Wednesday, October 22nd, 2014

Final debate between Cruz, Sadler goes smoother

Ted Cruz, left, and Paul Sadler square off in Dallas on Oct. 19, 2012. Photo L.M. Otero/ASSOCIATED PRESS
Ted Cruz, left, and Paul Sadler square off in Dallas on Oct. 19, 2012. Photo L.M. Otero/ASSOCIATED PRESS

Though the talk didn't get as heated as the U.S. Senate hopefuls’ last matchup, Ted Cruz and Paul Sadler found plenty to disagree about Oct. 19, 2012.

In their final debate before the Nov. 6, 2012, election, the Democrat (Sadler) and the Republican (Cruz) seeking to fill Kay Bailey Hutchison’s seat went toe-to-toe on how to create jobs, how to pay for health care and how to dig the country out of debt.

Sadler again emphasized his experience as a member of the Texas Legislature in the 1990s and 2000s, mentioning his work on teacher pay raises and insurance, which we addressed directly in our Feb. 17, 2012, item on this Sadler statement: "We passed three pay increases for teachers and provided them with health insurance" -- Mostly True.

As the pair tangled over budget and tax issues, Cruz made a claim similar to a Mitt Romney statement that PolitiFact checked Oct. 3, 2012. The Republican presidential candidate’s claim that President Barack Obama cut $716 billion from Medicare was rated Half True.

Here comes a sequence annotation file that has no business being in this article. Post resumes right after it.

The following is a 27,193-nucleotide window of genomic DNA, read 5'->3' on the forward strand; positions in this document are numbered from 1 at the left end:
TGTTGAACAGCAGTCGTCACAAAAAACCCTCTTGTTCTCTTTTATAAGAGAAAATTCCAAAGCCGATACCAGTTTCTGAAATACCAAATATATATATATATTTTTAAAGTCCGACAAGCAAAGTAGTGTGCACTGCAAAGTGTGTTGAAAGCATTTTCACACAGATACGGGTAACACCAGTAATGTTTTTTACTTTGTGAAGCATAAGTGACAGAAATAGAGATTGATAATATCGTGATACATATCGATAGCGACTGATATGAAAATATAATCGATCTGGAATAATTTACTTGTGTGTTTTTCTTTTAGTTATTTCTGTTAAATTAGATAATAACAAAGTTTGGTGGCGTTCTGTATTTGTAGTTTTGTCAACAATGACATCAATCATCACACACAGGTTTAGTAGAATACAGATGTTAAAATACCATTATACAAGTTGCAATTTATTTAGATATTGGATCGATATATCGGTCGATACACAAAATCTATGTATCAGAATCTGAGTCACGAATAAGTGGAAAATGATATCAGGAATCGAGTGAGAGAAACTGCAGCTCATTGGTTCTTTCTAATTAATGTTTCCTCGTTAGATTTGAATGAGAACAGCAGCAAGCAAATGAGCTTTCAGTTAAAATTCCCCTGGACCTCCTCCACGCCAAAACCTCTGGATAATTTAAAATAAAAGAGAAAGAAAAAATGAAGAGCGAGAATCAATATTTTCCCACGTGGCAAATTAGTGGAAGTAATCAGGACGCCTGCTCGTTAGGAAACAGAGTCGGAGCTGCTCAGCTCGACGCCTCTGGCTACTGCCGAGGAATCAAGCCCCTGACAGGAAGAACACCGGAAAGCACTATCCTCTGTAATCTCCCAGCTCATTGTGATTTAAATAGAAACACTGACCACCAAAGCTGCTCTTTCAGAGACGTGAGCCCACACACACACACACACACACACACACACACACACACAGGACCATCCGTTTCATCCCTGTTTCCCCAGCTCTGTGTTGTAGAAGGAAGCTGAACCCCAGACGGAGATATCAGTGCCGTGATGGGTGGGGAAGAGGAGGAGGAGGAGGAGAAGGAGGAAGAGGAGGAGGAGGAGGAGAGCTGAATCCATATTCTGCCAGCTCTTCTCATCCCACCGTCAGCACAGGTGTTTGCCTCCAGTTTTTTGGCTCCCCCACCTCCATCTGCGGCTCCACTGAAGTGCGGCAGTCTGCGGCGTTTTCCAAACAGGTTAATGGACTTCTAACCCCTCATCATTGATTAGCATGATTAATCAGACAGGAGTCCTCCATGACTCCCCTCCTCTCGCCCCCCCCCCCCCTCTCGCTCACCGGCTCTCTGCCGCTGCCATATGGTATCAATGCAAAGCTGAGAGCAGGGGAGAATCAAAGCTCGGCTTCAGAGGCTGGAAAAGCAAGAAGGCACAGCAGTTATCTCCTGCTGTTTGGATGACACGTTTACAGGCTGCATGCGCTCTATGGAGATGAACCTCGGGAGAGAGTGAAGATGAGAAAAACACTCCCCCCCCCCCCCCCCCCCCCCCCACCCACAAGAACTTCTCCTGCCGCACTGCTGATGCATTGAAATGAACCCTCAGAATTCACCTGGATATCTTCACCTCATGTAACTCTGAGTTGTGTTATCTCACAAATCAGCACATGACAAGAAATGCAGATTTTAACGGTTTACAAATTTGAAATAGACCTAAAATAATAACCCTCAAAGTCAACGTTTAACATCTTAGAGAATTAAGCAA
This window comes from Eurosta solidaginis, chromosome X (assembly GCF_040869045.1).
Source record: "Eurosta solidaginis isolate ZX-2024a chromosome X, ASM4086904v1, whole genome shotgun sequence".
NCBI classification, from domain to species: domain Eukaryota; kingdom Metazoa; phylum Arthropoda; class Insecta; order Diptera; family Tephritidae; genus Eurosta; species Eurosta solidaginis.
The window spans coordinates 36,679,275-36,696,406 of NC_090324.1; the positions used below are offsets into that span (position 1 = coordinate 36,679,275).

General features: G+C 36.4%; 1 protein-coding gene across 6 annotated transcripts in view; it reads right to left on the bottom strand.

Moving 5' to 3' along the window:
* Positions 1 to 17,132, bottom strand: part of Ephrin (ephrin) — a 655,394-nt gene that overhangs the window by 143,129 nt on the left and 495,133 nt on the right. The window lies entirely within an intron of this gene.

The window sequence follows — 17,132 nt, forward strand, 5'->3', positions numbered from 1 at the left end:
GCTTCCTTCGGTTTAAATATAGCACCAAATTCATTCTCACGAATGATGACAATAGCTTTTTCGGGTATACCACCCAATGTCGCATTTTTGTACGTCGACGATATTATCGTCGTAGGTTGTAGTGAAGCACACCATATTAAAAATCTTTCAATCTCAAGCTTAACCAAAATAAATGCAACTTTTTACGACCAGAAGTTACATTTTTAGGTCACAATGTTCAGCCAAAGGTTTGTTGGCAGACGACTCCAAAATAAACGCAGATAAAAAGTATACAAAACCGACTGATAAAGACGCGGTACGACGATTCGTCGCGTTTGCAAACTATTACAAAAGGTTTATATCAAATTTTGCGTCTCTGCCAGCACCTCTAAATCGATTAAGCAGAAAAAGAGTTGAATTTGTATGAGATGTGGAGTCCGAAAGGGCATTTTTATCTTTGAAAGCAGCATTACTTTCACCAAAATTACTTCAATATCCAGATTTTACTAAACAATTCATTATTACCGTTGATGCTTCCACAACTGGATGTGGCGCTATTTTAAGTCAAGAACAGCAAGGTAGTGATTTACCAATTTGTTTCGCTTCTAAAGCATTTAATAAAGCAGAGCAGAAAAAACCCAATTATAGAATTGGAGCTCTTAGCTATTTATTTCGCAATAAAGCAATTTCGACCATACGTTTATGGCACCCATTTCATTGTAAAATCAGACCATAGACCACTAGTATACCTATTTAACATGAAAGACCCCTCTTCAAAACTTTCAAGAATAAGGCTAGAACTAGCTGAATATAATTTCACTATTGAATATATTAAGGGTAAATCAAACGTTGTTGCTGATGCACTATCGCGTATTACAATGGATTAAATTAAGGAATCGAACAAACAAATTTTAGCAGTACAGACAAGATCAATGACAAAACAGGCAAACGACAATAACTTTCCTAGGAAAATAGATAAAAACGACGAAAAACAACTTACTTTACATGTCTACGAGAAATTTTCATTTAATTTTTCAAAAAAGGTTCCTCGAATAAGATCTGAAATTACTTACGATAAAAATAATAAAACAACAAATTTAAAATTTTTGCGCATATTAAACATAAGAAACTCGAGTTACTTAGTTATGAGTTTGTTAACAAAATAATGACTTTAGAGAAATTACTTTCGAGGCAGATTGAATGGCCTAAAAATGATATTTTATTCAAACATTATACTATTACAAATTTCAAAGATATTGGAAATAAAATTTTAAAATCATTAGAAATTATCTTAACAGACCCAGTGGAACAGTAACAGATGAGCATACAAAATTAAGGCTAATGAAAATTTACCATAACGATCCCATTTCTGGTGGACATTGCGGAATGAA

Cruz said U.S. median incomes had dropped by $4,000 under Obama, which mirrored another statement from the Romney camp. PolitiFact found on Sept. 19, 2012, that a Romney ad saying, "Under Obama, families have lost over $4,000 a year in income," used solid numbers but went overboard in attributing the drop to the president. Those factors, also present in Cruz’s version, earned the ad a Half True rating.

Do "closing tax loopholes," "eliminating deductions" and "raising taxes" mean the same thing? Cruz and Sadler differed on that and other tax questions, but less contentiously than in their Oct. 2, 2012, debate, when Cruz claimed Sadler had advocated a state income tax for Texas:
 

Sadler: "That’s just a lie, Ted."

Cruz: "Did you support an income tax, yes or no?"

Sadler: "I never supported an income tax."


Well, except for the time he proposed one, as it turned out, which earned him a Pants on Fire rating.



See more of our Cruz and Sadler checks collected at right, and send us your suggestions for new items at politifact@statesman.com.